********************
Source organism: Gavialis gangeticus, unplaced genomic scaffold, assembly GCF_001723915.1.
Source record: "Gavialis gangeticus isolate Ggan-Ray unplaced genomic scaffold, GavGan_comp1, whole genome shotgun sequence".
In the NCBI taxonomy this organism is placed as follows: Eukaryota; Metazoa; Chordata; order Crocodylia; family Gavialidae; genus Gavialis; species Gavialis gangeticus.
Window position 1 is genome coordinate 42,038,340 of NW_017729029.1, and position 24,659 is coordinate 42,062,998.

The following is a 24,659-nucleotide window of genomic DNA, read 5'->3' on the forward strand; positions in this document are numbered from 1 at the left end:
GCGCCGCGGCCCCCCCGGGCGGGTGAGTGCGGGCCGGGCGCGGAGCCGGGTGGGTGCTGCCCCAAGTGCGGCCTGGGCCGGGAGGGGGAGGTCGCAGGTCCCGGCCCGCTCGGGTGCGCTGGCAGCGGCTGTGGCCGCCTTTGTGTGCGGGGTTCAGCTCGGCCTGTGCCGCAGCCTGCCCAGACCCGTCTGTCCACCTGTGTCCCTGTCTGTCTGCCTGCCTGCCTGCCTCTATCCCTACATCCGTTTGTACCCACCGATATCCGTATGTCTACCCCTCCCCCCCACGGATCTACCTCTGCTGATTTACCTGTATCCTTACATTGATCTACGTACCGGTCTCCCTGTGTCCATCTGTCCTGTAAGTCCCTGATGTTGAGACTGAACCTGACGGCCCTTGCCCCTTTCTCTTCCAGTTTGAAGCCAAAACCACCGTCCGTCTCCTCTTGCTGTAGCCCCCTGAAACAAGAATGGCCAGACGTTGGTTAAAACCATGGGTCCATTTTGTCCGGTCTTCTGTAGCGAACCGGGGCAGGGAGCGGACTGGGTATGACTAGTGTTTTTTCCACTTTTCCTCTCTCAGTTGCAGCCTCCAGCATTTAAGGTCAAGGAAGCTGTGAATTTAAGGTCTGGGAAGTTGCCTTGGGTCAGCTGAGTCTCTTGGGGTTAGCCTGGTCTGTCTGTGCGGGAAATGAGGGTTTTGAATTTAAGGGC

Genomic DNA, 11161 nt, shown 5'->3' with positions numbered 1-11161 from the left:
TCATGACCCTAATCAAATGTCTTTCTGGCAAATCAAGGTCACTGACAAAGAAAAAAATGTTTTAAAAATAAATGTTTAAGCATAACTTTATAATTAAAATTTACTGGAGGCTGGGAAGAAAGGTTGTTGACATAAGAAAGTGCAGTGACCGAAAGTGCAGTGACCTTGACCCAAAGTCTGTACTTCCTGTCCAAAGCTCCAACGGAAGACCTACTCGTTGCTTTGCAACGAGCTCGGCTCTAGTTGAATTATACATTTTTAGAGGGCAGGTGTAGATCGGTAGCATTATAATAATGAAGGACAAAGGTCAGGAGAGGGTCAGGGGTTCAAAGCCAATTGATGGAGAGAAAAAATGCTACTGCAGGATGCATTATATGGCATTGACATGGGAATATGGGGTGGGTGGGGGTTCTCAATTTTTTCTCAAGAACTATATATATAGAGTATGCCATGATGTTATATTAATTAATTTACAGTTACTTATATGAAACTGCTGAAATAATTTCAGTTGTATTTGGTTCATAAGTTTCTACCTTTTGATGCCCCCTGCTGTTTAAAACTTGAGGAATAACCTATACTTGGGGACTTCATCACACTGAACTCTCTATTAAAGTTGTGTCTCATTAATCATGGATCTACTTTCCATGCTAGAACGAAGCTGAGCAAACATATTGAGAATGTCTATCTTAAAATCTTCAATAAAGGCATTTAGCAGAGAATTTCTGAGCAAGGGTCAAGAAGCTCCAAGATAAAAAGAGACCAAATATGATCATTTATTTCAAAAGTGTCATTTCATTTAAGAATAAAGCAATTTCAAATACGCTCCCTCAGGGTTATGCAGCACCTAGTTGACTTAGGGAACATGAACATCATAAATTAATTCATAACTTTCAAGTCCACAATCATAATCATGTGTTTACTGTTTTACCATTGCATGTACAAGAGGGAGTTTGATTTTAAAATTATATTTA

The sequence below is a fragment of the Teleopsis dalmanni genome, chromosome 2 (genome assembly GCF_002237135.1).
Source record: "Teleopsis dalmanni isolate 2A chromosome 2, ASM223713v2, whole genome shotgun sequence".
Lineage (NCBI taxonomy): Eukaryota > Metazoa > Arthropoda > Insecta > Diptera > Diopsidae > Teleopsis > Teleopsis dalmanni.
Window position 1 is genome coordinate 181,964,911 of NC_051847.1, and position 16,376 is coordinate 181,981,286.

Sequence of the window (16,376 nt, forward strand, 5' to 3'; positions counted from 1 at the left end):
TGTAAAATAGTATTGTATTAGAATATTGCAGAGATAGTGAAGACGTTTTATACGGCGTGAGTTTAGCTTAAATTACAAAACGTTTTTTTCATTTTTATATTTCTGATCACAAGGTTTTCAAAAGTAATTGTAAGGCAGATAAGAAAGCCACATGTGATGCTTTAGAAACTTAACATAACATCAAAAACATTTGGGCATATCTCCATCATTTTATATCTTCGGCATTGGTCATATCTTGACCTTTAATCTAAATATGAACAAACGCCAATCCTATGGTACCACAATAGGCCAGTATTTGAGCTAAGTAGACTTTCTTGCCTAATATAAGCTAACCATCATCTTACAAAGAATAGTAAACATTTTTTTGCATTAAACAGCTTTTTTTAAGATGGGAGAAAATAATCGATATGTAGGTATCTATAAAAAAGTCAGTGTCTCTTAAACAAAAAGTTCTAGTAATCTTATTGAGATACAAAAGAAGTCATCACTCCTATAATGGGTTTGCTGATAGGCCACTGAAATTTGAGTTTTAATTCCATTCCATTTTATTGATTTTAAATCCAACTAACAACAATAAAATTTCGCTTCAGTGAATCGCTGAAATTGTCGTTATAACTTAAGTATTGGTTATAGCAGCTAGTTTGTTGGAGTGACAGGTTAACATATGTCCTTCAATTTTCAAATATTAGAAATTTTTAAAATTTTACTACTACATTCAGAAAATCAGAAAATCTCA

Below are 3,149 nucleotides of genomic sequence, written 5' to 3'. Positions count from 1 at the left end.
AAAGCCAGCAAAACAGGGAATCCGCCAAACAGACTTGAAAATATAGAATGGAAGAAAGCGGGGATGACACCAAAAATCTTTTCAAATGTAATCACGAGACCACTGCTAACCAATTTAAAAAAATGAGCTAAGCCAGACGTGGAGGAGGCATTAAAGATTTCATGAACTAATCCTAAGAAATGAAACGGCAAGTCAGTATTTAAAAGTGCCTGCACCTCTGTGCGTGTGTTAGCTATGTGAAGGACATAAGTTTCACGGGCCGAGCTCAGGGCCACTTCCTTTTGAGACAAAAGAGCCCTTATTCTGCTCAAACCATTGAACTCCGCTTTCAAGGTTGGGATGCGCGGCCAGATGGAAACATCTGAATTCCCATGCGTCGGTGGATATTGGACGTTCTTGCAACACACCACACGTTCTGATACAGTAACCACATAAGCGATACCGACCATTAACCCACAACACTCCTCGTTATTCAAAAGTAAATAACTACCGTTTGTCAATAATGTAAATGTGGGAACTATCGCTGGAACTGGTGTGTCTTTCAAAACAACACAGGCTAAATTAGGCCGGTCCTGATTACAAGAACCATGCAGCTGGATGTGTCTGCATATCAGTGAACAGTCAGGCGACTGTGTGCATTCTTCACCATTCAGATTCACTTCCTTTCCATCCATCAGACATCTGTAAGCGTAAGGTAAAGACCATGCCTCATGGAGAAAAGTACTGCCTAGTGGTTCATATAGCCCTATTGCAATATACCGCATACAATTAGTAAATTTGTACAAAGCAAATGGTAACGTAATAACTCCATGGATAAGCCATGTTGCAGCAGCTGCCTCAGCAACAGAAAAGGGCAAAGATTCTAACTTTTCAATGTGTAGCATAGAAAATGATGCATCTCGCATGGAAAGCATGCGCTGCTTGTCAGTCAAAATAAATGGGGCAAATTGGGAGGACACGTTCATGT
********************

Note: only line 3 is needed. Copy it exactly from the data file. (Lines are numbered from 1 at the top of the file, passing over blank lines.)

In the NCBI taxonomy this organism is placed as follows: Eukaryota; Metazoa; Chordata; order Crocodylia; family Gavialidae; genus Gavialis; species Gavialis gangeticus.